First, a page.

Greene King: 'we run pubs'
Greene King chief executive Rooney Anand was mostly stressing the tremendous strides his managed division has made in recent years at last week's Numis Securities conference. But he also mentioned that his tenanted division has "structural advantages" over competitors with 80% of pubs let on short-ish rolling tenancies. Greene King, therefore, had control over the three key things — the person running its tenanted pubs, the pub itself (as opposed to pubs on long leases) and the offer. Asked about what would happen should the tie be abolished, he also had a slightly surprising answer: "We're an operating company, not a property company. We would decide whether to reverse transfer them to retail or put them on the market."
Analysts taken to task by M&B boss
Let's hope Mitchells & Butlers (M&B) new chairman John Lovering isn't actually as insufferable as he appeared at last week's analyst briefing, when he was outlining the results of the latest strategy review. Showing a talent for wordiness, Lovering ticked off one analyst who kept referring to pubs as, er, pubs. "You keep talking about pubs — I want you to talk about licensed catering outlets." As analysts began to toe the line on Lovering's favoured terminology, he then relented: "You can call them pubs, I don't mind." Another analyst asked for figures on average site profitability at the six key expansion brands. Lovering declined, adding a mini-lecture: "Good analysts work out what they don't know from what they do. You don't always get the answer." For another analyst's two questions he had an even more terse response. "I wrote down 'yes' and 'yes', I didn't write down what they (the questions) were."
New arrivals and wise words
Lovering was also asked a question about a raft of new senior staff set to arrive at M&B. There will be a new finance director, human resources director, commercial director, property director and one or two new "proven retailers" joining the middle management teams. Lovering said that part of this was normal moving on. Finance director Jeremy Townsend had "decided to go and become a rat catcher" (he's joining Rentokil) and human resources director Chris Edgar is "moving back into academia". But he also stressed the need to avoid becoming Marks & Spencer by recruiting fresh talent with fresh ideas in the middle ranks. Oh, and he was unapologetic about focusing management reward on results. He even had a bit of wisdom he said he'd picked up in the private equity world to explain how this works. "He who works well eats well; he who works the best, eats the best."
Laffin not laughin' at board battering
One last word from ousted Mitchells & Butlers chairman Simon Laffin, who had a pretty rough time of it at the hands of activist shareholder Joe Lewis. Last month, he returned to the issue of corporate governance in an article in The Independent. There's consultation going on over the Revised UK Corporate Governance Code (formerly the Combined Code). Laffin sees nothing in there to cover an M&B-type situation. He muses: "Implicit in all this is an assumption that all shareholders are UK-based institutions playing by the rules, as laid down now in the stewardship code. The revised code lives in a gentle world of non-activist shareholders and boards that are left to get on and apply its guidelines. The panel is focusing on the protection of institutional shareholders talking to each other. These regulators have forgotten that there are shareholders out there who may not play by gentlemen's rules." Who can he mean?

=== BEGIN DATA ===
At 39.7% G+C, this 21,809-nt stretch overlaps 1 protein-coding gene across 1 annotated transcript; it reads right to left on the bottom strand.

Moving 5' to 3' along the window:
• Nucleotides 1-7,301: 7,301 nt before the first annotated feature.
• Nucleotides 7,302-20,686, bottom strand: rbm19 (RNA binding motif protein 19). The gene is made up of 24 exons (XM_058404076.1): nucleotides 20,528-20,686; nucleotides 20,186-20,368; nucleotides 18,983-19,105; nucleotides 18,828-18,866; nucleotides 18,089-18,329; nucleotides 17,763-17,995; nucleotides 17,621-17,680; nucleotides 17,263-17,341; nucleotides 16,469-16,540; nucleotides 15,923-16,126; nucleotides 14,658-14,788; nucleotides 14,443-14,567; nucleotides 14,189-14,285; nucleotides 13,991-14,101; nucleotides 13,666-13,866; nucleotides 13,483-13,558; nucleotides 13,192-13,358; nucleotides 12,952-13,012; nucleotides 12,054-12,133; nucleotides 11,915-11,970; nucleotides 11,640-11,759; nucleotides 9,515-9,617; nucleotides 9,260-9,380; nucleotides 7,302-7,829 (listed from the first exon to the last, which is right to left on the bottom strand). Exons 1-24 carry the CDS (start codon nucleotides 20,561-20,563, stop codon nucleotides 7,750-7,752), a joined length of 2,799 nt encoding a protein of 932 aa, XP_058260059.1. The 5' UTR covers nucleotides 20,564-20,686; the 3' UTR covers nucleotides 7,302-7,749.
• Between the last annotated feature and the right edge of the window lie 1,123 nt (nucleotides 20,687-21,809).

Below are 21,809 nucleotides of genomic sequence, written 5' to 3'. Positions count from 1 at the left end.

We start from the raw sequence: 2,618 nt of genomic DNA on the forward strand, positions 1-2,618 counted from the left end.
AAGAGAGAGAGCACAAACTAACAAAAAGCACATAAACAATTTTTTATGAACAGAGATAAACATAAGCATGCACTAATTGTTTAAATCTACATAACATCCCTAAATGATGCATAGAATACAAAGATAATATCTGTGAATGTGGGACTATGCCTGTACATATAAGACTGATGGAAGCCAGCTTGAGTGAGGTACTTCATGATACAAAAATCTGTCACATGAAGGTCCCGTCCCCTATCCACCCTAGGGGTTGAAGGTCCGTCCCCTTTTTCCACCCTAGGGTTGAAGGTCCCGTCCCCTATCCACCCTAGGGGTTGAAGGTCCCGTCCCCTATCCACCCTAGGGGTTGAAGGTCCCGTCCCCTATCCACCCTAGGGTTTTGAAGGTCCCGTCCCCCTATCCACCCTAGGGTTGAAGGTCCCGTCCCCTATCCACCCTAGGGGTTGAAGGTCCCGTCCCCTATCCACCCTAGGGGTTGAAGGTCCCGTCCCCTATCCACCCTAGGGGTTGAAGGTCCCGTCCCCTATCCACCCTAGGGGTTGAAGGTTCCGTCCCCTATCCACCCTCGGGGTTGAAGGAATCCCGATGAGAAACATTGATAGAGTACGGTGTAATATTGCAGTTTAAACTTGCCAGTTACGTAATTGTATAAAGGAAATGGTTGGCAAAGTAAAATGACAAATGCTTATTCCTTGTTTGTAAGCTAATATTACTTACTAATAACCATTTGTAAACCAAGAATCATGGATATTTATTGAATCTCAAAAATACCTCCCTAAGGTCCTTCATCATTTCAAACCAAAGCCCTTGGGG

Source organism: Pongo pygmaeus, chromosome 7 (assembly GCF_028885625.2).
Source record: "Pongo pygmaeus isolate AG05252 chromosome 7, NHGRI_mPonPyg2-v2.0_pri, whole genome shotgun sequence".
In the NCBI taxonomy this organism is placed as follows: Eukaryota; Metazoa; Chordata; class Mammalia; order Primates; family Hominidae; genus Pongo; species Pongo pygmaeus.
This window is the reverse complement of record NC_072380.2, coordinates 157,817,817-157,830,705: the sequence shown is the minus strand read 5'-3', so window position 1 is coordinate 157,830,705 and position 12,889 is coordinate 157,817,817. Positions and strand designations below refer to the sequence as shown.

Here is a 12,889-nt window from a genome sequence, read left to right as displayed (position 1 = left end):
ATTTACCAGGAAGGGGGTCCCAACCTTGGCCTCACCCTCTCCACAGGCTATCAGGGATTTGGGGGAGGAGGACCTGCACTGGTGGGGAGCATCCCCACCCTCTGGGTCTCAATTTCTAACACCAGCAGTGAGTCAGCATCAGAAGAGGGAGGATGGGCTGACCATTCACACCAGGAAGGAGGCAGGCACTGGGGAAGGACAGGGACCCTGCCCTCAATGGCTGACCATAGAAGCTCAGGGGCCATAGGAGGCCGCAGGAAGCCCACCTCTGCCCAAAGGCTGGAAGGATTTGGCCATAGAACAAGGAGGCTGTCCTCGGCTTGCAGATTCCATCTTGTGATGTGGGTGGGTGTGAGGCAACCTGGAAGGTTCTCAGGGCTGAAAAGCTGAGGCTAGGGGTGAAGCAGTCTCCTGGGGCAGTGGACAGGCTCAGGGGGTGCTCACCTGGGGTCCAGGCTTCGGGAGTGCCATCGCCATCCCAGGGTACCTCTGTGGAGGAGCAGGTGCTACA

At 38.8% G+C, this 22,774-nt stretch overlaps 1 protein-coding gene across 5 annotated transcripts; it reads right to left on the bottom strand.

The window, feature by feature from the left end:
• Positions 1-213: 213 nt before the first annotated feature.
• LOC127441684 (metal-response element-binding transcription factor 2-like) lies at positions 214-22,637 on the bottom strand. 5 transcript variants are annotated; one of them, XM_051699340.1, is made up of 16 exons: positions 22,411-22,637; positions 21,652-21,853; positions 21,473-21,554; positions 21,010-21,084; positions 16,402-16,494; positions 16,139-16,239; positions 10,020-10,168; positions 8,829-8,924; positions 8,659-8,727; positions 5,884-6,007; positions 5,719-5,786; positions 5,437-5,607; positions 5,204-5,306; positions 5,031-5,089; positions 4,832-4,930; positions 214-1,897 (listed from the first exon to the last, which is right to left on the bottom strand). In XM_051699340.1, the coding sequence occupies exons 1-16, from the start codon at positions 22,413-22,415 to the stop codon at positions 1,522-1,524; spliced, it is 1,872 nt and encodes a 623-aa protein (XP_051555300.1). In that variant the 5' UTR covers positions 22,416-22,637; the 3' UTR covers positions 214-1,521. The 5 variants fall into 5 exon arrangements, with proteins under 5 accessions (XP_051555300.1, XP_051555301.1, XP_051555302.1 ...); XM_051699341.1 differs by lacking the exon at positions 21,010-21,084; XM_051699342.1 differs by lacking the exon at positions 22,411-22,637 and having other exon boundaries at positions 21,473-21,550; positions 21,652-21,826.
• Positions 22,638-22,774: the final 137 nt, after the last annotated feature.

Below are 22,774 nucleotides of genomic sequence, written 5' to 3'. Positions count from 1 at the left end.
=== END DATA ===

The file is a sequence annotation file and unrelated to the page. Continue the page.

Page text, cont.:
Ex-Regent sites to refresh soon
Punch Taverns had the keys to 13 sites dropped through its letter box when Regent Inns went bust last year. The sites — nine of which traded as Old Orleans — were loss-making, obviously.
Oh, and Punch was time-limited on how long it could trade them as Old Orleans. The clock is ticking down and the next couple of months will see them converted to fresh concepts. "There's quite a bit of up-side," managed division boss Mike Tye
told the Numis Conference last week.
Desperate for slice of Domino's action
Domino's Pizza franchisees are one part of the food and drink market enjoying a pretty good recession. Average sales per site were up 8.5% to £14,089 in 2009 with earnings up 23.3% to £115,019. Now bearing in mind the average franchisee owns 4.5 Dominos outlets each, it means average franchisees earn a very handy £520,000 per annum. It costs a new franchisee around £200,000 to open a Domino's, which means pay-back takes less than two years. Says one insider: "Domino's franchisees are like rats in a cage — scrambling for new stores. There's a 4,000-strong database of people waiting to become franchisees."
Suffolk staycationers hand advantage to Adnams
The staycation phenomenon of 2009 worked really well for Suffolk-based Adnams. Its two award-winning Southwold hotels hit record levels of profitability as the weak pound put Southwold on tourists' radars. And Adnams management is now flexing its retailing muscle. Last July, it took over the management of Fritton House, a restaurant with nine rooms. "It was being run by the estate who found it a bit of a struggle and approached us," chairman Jonathan Adnams tells City Diary. "Forward bookings for the summer are great and we've got wedding bookings going out three years."